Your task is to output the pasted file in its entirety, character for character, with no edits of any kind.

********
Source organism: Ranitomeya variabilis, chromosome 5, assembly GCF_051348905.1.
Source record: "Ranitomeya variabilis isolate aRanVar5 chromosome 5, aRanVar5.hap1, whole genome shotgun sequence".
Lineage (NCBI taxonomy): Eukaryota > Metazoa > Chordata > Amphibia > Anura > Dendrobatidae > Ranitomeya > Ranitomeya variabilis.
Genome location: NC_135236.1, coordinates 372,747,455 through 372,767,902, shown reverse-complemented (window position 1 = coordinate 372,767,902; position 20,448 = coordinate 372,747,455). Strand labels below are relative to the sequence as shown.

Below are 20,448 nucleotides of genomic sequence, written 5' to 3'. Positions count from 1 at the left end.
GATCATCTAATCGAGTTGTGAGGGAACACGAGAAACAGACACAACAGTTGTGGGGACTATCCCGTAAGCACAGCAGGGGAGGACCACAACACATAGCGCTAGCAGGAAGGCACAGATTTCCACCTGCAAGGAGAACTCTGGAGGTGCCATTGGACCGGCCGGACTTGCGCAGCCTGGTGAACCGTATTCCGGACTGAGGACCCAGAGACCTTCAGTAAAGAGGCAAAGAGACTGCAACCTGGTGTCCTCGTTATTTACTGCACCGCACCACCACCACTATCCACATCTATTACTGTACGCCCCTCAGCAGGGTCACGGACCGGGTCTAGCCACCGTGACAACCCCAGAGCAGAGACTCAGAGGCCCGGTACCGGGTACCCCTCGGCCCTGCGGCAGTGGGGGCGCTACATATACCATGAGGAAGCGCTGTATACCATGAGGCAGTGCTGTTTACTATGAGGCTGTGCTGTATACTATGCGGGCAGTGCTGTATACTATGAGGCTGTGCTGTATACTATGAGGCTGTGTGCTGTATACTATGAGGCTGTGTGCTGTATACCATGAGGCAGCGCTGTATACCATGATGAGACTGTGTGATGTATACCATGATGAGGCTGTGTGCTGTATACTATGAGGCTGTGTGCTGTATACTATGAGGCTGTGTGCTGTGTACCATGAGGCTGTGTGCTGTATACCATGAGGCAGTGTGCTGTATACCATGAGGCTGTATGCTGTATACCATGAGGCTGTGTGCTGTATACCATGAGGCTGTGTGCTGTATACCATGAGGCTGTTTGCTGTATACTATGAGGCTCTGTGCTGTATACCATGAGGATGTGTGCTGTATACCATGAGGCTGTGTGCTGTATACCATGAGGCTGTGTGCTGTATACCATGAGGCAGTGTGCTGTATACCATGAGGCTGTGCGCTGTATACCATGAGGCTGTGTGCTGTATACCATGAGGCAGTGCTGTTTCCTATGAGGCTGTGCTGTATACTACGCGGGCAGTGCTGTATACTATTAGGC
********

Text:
Source organism: Ranitomeya variabilis, chromosome 5, assembly GCF_051348905.1.
Source record: "Ranitomeya variabilis isolate aRanVar5 chromosome 5, aRanVar5.hap1, whole genome shotgun sequence".
Lineage (NCBI taxonomy): Eukaryota > Metazoa > Chordata > Amphibia > Anura > Dendrobatidae > Ranitomeya > Ranitomeya variabilis.
Genome location: NC_135236.1, coordinates 372,747,455 through 372,767,902, shown reverse-complemented (window position 1 = coordinate 372,767,902; position 20,448 = coordinate 372,747,455). Strand labels below are relative to the sequence as shown.

Below are 20,448 nucleotides of genomic sequence, written 5' to 3'. Positions count from 1 at the left end.
GATCATCTAATCGAGTTGTGAGGGAACACGAGAAACAGACACAACAGTTGTGGGGACTATCCCGTAAGCACAGCAGGGGAGGACCACAACACATAGCGCTAGCAGGAAGGCACAGATTTCCACCTGCAAGGAGAACTCTGGAGGTGCCATTGGACCGGCCGGACTTGCGCAGCCTGGTGAACCGTATTCCGGACTGAGGACCCAGAGACCTTCAGTAAAGAGGCAAAGAGACTGCAACCTGGTGTCCTCGTTATTTACTGCACCGCACCACCACCACTATCCACATCTATTACTGTACGCCCCTCAGCAGGGTCACGGACCGGGTCTAGCCACCGTGACAACCCCAGAGCAGAGACTCAGAGGCCCGGTACCGGGTACCCCTCGGCCCTGCGGCAGTGGGGGCGCTACATATACCATGAGGAAGCGCTGTATACCATGAGGCAGTGCTGTTTACTATGAGGCTGTGCTGTATACTATGCGGGCAGTGCTGTATACTATGAGGCTGTGCTGTATACTATGAGGCTGTGTGCTGTATACTATGAGGCTGTGTGCTGTATACCATGAGGCAGCGCTGTATACCATGATGAGACTGTGTGATGTATACCATGATGAGGCTGTGTGCTGTATACTATGAGGCTGTGTGCTGTATACTATGAGGCTGTGTGCTGTGTACCATGAGGCTGTGTGCTGTATACCATGAGGCAGTGTGCTGTATACCATGAGGCTGTATGCTGTATACCATGAGGCTGTGTGCTGTATACCATGAGGCTGTGTGCTGTATACCATGAGGCTGTTTGCTGTATACTATGAGGCTCTGTGCTGTATACCATGAGGATGTGTGCTGTATACCATGAGGCTGTGTGCTGTATACCATGAGGCTGTGTGCTGTATACCATGAGGCAGTGTGCTGTATACCATGAGGCTGTGCGCTGTATACCATGAGGCTGTGTGCTGTATACCATGAGGCAGTGCTGTTTCCTATGAGGCTGTGCTGTATACTACGCGGGCAGTGCTGTATACTATTAGGC